Trauma Exposure, <em>DSM-5</em> Posttraumatic Stress, and Binge Eating Symptoms: Results From a Nationally Representative Sample

Objective: To evaluate the association between trauma exposure type, number and type of DSM-5 posttraumatic stress disorder (PTSD) symptoms, and binge eating symptoms.

Methods: Data were analyzed from the National Epidemiologic Survey on Alcohol and Related Conditions-III (NESARC-III: 2012–2013), which surveyed a nationally representative sample of 36,309 non-institutionalized US civilians aged 18 years and older. Trauma exposure, PTSD, and binge eating symptoms were assessed using the Alcohol Use Disorder and Associated Disabilities Interview Schedule, DSM-5 Version (AUDADIS-5). Three groups were compared: trauma-exposed individuals with no/low PTSD symptoms, those with subthreshold PTSD, and those with threshold PTSD.

Results: Among both men and women, zero-inflated negative binomial regression analyses demonstrated that individuals with subthreshold and threshold PTSD endorsed a greater number of binge eating symptoms than trauma-exposed individuals with no/low PTSD symptoms (unstandardized coefficient [B] range, 0.33–0.92). Relative to witnessing trauma, combat-related trauma was associated with fewer binge eating symptoms in men (B = −0.62, SE = 0.17), while child maltreatment was associated with a greater number of binge eating symptoms in women (B = 0.28, SE = 0.12). Negative cognitions and mood symptoms in particular were associated with a greater number of binge eating symptoms (B range, 0.09–0.10).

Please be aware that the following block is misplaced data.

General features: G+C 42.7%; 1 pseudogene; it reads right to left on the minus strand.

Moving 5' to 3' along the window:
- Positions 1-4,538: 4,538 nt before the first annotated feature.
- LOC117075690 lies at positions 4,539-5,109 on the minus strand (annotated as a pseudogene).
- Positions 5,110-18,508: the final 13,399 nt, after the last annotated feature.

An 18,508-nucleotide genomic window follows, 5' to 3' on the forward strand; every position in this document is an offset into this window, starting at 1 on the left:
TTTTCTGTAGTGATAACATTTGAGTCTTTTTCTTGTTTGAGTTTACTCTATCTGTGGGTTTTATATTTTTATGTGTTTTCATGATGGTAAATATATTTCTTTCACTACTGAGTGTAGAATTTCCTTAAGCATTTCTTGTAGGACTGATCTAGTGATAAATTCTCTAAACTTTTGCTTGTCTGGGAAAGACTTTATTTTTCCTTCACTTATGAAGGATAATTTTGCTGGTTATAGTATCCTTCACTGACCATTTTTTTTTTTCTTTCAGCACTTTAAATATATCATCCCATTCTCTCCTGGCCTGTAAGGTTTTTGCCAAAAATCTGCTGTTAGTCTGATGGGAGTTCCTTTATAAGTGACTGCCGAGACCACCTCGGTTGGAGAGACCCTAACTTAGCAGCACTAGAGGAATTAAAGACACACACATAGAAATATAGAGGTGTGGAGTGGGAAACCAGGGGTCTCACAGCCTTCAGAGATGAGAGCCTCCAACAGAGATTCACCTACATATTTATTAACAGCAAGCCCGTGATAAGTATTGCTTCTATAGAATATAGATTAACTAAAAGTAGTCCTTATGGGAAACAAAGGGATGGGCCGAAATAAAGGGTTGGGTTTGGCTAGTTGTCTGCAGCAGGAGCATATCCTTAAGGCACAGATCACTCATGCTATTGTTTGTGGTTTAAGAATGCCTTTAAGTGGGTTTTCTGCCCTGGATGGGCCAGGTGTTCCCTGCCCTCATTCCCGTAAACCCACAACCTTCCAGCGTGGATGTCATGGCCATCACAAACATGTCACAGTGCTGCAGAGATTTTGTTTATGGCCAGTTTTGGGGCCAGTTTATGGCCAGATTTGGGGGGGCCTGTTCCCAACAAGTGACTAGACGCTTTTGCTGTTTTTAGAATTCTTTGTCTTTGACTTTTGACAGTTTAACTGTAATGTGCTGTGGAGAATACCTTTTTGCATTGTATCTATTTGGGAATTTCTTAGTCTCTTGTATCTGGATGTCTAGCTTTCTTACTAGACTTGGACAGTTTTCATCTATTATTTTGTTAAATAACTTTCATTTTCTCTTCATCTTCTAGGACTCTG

Conclusions: Subthreshold and threshold PTSD are associated with binge eating symptoms in both men and women. Similar to drugs and alcohol, binge eating may be used as a strategy to alleviate distressing symptoms of PTSD.

J Clin Psychiatry 2019;80(6):19m12813

https://doi.org/10.4088/JCP.19m12813